The Wilson School, which preservationists launched a petition to save last year, will be torn down and replaced with an estimated 775-seat facility house H-B Woodlawn, the Stratford program, and other, smaller programs that had been housed in the Stratford building.
The demolition and new facility will cost an estimated $80.2 million and be completed by the start of the 2019-2020 school year.
As part of the School Board’s goal of building 1,300 new middle school seats by 2019, it will be constructing a $29.2 million renovation of the Stratford building and convert it into a neighborhood middle school with 1,000-seat capacity.
Arlington Public Schools staff will also determine which sites to recommend spending up to $16.6 million on renovating or building additions for 300 more middle school seats. Where those seats will be, according to APS staff, will be decided “no later than the next” Capital Improvement Plan process.
The plan the School Board approved is similar to the one endorsed by Superintendent Patrick Murphy last month. They elected the plan over building a neighborhood middle school at the Wilson School site and building a middle school at the Reed/Westover building.
School Board Chair James Lander and Board member Emma Violand-Sanchez both said they opposed building a neighborhood school in Rosslyn two months ago.
“I still look at middle school kids, 1,300 middle school kids needing more green space, more fields,” Violand-Sanchez said at the time. Lander said the site is “not one that would be my first option.”
School Board member Abby Raphael, who said at that same meeting that she would be open to seeing a neighborhood school at the Wilson site, voted against the motion.
“I myself believe that a 1,300-seat, or even 1,000-seat, neighborhood school at the Wilson School was the best option for us,” Raphael said. “We have students in that area, it is a growing neighborhood, many students would have been able to walk to that school, it would have been one project, and it would have been cost effective.”
During a community meeting on the middle school capacity options in October, parents expressed support for using the Wilson School as a facility.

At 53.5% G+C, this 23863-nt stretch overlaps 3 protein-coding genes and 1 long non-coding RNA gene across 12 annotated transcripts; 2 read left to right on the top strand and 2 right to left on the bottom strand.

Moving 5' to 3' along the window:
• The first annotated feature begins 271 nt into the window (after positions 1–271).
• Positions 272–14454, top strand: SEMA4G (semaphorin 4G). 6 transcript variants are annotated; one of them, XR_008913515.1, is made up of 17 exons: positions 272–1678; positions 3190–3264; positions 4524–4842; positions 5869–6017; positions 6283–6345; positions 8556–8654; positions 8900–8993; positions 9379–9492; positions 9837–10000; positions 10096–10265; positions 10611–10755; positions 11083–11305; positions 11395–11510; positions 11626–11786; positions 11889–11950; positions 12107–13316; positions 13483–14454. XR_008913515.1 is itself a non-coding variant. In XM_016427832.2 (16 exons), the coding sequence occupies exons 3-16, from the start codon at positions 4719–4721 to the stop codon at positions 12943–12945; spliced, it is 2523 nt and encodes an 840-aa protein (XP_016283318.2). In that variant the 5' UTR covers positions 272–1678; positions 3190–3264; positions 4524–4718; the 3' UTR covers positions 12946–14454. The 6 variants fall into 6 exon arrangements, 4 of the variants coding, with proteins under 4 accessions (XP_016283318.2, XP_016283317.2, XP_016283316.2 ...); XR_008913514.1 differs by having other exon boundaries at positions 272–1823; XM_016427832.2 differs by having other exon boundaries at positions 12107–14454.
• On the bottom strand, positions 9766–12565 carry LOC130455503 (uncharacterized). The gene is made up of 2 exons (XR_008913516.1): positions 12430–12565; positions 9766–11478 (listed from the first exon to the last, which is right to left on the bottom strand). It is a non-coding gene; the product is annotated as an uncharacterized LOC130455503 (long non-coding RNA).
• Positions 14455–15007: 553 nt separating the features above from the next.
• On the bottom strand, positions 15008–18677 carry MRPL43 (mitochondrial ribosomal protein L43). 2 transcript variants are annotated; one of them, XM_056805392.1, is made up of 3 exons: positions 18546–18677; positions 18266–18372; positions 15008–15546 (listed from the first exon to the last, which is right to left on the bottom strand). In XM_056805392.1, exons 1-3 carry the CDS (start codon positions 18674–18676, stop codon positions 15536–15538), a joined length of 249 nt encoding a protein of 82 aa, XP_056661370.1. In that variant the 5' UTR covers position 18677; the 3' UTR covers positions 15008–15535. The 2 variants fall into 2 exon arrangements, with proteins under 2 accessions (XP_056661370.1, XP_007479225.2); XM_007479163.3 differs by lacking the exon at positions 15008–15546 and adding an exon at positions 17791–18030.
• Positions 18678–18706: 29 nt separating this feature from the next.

“I don’t know what should go in there, but I think that [the Wilson School] needs to be considered,” Ponappa Paleyanda, who lives near the site in the North Highlands neighborhood, said at the time. “It’s urban, and we live in an urban setting. It would give kids the ability to be put in settings they otherwise wouldn’t encounter in school.”
The motion carried 3-1, with Lander, Violand-Sanchez and Nancy Van Doren voting in support.
“I think the vast majority of this, we have a consensus on, and I think we should all take a breath and realize we’ve done really, really well here,” Van Doren said, emphasizing the lengthy community process and a final decision that appears to bring “1,300 secondary school seats, within budget, on time, by 2019.”
The School Board’s decision will be disappointing to preservationists, who have argued that the 104-year-old Wilson School is historic in nature and should be preserved.
Peter’s Take is a weekly opinion column. The views and opinions expressed in this column are those of the author and do not necessarily reflect the views of ARLnow.com.
In a Nov. 13 column, I urged Arlington Public Schools and the Arlington County government to collaborate in thinking way outside the box in selecting sites for new school facilities.
Today, I urge them to be similarly creative and flexible in designing those new facilities.
Our neighbor, Fairfax County, has provided an example of such creativity and flexibility with the September opening of a new elementary school in vacant office space at Bailey’s crossroads. “As we continue to be a fast-growing school system and property becomes harder to come by, we will have to think differently” about school design, said Superintendent Karen Garza. “Vertical buildings will be part of our plan throughout the county.”
With roughly one-tenth the land area of Fairfax, Arlington must place even greater emphasis on vertical facilities. There are many obstacles to overcome, but we must come together as a community to overcome them.